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Auburn Engineering students are preventing water-borne diseases in impoverished countries throughout the world with two portable water purifying systems they developed.
Grant Moore, a senior in the Department of Electrical and Computer Engineering, and Business-Engineering-Technology classmates Lauren McManus, Grant Martin and Sara Yousey decided to develop the water purifiers for a class project that required them to create a business plan and model product.
They developed two products: one called the Advanced Liquid Purification System, or ALPS, and the other, the Salt and Light purifier. Both utilize chemical processes approved by the U.S. Food and Drug Administration to eliminate viruses, bacteria and protozoa by dissolving a small amount of salt in water—or a pinch per pint. Electricity then passes through specially coated electrodes in the water, interacting with the dissolved salt to produce chlorine compounds that sanitize the water. More salt can be added to create a strong disinfectant.
"One advantage of this technology over other systems is that it is extremely simple, yet successful," Moore said. "Chlorine tablets take four hours to kill Giardia, a hazardous type of protozoa, and the tablets don't even touch Cryptosporidium, another type of protozoa. The ALPS system eliminates both from water quickly."
Auburn's Business-Engineering-Technology program offers engineering undergraduates a minor focused on business. Moore's team felt water purification would be profitable in the recreational camping community as well as provide a humanitarian tool to the developing world.
"After many long hours and a lot of determination, the team created a completely functional water purifier, going far beyond what was expected," Moore said. "Our research on world water issues was too compelling to ignore. We had to do something."
With help from Electrical and Computer Engineering faculty member Tom Baginski, Moore and his classmates formed the nonprofit group Innovative Humanitarian Products Organization, or IHPO, in order to create more devices that will improve the lives of those in need.
A similar purifying technology was originally created for the U.S. military, but requires batteries. ALPS is powered by a hand-cranked generator, while Salt and Light is powered by solar cells.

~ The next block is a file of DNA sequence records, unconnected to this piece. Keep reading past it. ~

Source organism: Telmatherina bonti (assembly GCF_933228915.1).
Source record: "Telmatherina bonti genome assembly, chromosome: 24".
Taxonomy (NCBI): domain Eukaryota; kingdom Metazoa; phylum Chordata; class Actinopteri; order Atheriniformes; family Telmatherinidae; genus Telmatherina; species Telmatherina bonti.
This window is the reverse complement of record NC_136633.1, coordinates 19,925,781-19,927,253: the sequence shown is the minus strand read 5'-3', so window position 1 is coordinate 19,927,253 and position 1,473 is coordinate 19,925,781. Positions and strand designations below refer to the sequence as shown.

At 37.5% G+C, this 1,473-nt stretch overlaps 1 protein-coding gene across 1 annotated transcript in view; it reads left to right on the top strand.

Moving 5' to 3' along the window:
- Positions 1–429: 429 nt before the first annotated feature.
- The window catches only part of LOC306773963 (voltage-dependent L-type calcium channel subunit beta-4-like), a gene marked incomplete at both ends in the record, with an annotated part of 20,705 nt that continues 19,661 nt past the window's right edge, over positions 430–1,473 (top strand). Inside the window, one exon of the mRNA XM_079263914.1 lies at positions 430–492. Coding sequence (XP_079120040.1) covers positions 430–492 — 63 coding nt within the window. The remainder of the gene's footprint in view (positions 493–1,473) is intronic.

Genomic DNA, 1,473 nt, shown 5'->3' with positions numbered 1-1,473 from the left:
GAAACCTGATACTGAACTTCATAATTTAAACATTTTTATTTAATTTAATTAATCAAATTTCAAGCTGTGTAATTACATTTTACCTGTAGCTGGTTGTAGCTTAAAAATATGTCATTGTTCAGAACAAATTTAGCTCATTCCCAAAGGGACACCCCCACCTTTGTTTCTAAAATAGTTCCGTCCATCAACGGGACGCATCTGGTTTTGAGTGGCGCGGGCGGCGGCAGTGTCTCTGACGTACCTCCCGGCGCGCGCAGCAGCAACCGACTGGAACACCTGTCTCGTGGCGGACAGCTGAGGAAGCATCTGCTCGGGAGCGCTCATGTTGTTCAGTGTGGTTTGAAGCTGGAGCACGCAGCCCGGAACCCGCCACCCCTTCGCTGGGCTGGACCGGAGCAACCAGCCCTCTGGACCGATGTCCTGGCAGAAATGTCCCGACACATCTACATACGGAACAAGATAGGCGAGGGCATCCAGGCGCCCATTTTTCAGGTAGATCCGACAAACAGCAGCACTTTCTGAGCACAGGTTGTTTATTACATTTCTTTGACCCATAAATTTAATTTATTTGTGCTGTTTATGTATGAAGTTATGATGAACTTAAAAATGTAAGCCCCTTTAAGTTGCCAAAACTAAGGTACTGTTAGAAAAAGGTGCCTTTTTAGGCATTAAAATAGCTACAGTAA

"We didn't want them to be battery-operated, because batteries are difficult to come by or are often not of good quality in developing countries," he said.
Each system is optimized for its geographical area and costs $30 to $80. Bigger components can treat the water faster, but cost more to build.
Emile Ewing, a graduate student in Electrical and Computer Engineering and member of IHPO, is concentrating her master's thesis on the real-world use of her group's water purification systems. She traveled to Uganda for nine days last fall to field test the products and to teach local residents how to use the systems.
"In Uganda, there is an abundance of salt and light for the systems to work," Ewing said. "The residents get it! They see the water start to bubble and they understand that it is working. It is important to show the products to as many people as possible to avoid skepticism and show that it is possible for them to use the systems themselves."
Wood for boiling water in Uganda is scarce, she explains, so people have to spend several hours a day carting water back and forth and searching for firewood in order to treat their water.
Ewing also noted that she plans to make a picture book as part of her thesis to eliminate language barriers faced in teaching people how to use the water purifying systems."I love helping people, and I see value in a project like this," she said. "We don't think this is the end-all solution to the water issue, but this could be a great solution in a lot of situations."
Last Updated: Jan. 31, 2012